Ever since United Nations ambassador Susan Rice withdrew her name from consideration, observers on Capitol Hill correctly assumed President Obama’s short list for secretary of State had narrowed to one person: Sen. John Kerry. After all, Obama was genuinely conflicted between the two, and Rice’s withdrawal meant the choice was effectively made for him-- with the added bonus, of course, that Senate Republicans would back the well-respected Massachusetts Democrat.
For weeks, Republicans hammered Rice for her appearances on talk shows initially attributing the September 11 attack at the U.S. consulate in Benghazi that killed ambassador Chris Stevens to spontaneous protests turned violent after an anti-Muslim film. Their opposition ultimately led to Rice pulling her name last week to avoid a “lengthy, disruptive and costly” nomination process that would politicize Obama’s potential pick.
With Kerry's nomination on Friday, Republicans score on three counts. Not only did they manage to dislodge Rice, they are likely to work well with their colleague who chairs the Foreign Relations Committee. And Kerry's departure from the chamber means the GOP even has another shot to gain back the Massachusetts Senate seat they lost in November to Democrat Elizabeth Warren. (The popular Republican Scott Brown would likely lead the pack in a special election, and Democrats, having already spent almost $40 million to boot him, may not be able to overcome him again.)
While Kerry’s expected confirmation could bring minor re-hashing of issues that plagued him in the past as a presidential candidate, his work as Foreign Relations Chairman has garnered praise on both sides of the aisle. Both Democrats and Republicans credit Kerry with several foreign policy successes, including persuading Afghan President Hamid Karzai to hold a runoff election in 2009 after the first round was plagued with fraud, and helping negotiate the 2010 nuclear arms reduction treaty with Russia.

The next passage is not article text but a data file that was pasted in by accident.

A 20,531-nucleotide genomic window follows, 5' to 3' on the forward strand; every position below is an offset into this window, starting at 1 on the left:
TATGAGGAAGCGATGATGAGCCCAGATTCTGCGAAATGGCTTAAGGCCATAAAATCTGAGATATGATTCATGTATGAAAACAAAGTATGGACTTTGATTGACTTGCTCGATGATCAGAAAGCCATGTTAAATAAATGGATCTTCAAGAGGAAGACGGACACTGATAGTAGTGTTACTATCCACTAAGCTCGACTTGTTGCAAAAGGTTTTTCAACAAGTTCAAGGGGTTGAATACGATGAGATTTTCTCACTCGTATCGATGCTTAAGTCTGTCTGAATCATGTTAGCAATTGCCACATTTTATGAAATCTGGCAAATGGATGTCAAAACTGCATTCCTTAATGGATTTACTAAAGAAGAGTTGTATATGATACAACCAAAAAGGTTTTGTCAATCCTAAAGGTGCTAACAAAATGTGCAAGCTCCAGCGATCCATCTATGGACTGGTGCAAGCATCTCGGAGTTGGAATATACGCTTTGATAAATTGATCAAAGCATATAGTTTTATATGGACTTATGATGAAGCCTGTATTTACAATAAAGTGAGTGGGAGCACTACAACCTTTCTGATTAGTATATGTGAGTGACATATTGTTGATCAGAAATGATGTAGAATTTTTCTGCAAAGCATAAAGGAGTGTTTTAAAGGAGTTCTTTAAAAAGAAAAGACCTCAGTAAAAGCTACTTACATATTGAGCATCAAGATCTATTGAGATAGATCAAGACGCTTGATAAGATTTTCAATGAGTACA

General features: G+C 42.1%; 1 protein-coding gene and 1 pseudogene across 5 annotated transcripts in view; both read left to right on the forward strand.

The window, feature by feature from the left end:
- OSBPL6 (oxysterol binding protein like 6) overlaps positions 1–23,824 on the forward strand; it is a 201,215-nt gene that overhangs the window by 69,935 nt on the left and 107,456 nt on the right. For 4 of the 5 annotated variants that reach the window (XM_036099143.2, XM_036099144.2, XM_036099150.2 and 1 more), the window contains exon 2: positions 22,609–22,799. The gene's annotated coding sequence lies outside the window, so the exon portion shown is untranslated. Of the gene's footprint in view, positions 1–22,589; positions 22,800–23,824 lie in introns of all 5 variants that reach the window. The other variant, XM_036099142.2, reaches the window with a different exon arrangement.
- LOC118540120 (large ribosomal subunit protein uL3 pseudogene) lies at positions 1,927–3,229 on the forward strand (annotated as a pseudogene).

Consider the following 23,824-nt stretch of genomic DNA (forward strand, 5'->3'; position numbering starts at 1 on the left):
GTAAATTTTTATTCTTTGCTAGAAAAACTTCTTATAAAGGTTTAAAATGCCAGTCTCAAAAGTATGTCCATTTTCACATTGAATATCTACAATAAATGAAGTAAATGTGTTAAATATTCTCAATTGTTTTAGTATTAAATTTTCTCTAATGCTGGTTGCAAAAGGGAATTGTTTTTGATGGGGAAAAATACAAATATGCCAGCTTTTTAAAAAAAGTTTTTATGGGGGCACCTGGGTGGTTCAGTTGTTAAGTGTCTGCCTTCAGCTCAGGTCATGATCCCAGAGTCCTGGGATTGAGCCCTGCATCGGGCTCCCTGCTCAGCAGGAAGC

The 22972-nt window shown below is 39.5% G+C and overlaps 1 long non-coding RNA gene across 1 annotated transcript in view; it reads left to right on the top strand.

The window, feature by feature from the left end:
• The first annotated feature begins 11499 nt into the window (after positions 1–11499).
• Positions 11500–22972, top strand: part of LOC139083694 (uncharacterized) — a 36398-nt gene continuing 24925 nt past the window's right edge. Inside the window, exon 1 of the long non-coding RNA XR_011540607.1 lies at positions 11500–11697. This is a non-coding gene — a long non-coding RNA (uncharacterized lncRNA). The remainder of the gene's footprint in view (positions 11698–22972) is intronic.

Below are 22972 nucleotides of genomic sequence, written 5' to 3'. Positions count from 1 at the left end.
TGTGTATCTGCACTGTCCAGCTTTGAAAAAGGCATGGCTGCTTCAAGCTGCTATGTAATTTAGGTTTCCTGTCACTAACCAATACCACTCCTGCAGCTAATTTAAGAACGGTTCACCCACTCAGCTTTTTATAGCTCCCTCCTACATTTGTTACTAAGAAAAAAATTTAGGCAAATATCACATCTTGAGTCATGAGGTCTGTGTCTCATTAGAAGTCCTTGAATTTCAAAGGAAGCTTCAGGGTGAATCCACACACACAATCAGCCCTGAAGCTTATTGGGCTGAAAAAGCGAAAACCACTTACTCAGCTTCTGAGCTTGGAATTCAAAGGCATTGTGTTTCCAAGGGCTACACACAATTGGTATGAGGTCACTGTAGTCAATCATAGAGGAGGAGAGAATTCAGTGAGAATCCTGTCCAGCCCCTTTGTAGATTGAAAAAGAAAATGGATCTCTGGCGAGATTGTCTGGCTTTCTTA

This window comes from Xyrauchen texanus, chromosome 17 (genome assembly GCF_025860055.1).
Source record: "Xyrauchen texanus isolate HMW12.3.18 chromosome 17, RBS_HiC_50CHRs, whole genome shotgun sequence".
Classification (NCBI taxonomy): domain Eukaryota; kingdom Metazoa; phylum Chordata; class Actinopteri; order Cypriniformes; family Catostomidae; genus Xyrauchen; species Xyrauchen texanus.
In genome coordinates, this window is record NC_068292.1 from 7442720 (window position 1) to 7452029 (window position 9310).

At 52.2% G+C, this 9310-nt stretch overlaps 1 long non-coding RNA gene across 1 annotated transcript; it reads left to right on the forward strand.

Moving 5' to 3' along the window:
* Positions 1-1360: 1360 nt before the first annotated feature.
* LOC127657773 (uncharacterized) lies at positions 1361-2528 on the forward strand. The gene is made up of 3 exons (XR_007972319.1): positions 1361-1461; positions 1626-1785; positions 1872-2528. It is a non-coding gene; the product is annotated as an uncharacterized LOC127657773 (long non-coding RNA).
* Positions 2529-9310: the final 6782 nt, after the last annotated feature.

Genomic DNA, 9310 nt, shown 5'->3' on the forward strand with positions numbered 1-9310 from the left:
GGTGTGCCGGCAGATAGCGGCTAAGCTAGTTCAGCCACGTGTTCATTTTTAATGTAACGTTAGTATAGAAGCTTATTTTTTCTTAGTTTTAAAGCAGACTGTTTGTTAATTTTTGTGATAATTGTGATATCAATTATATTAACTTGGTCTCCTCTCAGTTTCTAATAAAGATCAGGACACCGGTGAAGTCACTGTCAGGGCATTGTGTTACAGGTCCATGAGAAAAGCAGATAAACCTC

And so the GOP have rallied-- for weeks now-- behind Kerry as an alternative to Rice, and continued to praise him on Friday. “Senator Kerry has a very strong depth of knowledge on foreign policy issues and is certainly qualified,” Sen. Kelly Ayotte of New Hampshire told The Alley. “I look forward to speaking with him about his views and his vision for the office.” Other Republicans including Sens. Rob Portman of Ohio, Susan Collins of Maine, and John Barrasso of Wyoming have said the well-respected senator would be easily confirmed by his colleagues. Republican Sen. Lisa Murkowski of Alaska told The New York Times that Kerry “would do a great job,” insisting that “anyone who has worked with Senator Kerry knows his good, hard work ethic and his expertise on foreign relations.”
Senate Armed Services ranking member John McCain, R-Ariz., stood alongside Kerry earlier this month, urging ratification of the United Nations Convention on the Rights of Persons with Disabilities. McCain referred to his colleague—in a joking deadpan—as “Mr. Secretary.” With Rice still in the running at that point, you can’t drop a much clearer hint than that.
Obama's pick for Defense Secretary to replace the retiring Leon Panetta is not expected today. In an ironic twist, Obama's reported top pick, retired Republican Sen. Chuck Hagel of Nebraska, could be far more contentious than Kerry's nomination on Capitol Hill. Neoconservative critics are already questioning Hagel's loud opposition to the war in Iraq; advocacy for defense budget cuts; skepticism about military action against Iran's nuclear facilities by Israel and Iran; votes against sanctions on Tehran; and disparaging remarks about the "Jewish lobby" in Washington. While senators have not yet promised to oppose Hagel's nomination if he is chosen over other candidates in the running, like former undersecretary of Defense Michele Flournoy and deputy Defense Secretary Ash Carter, Republican senators have insisted Hagel would face some tough questions on the Hill.
And so we wait.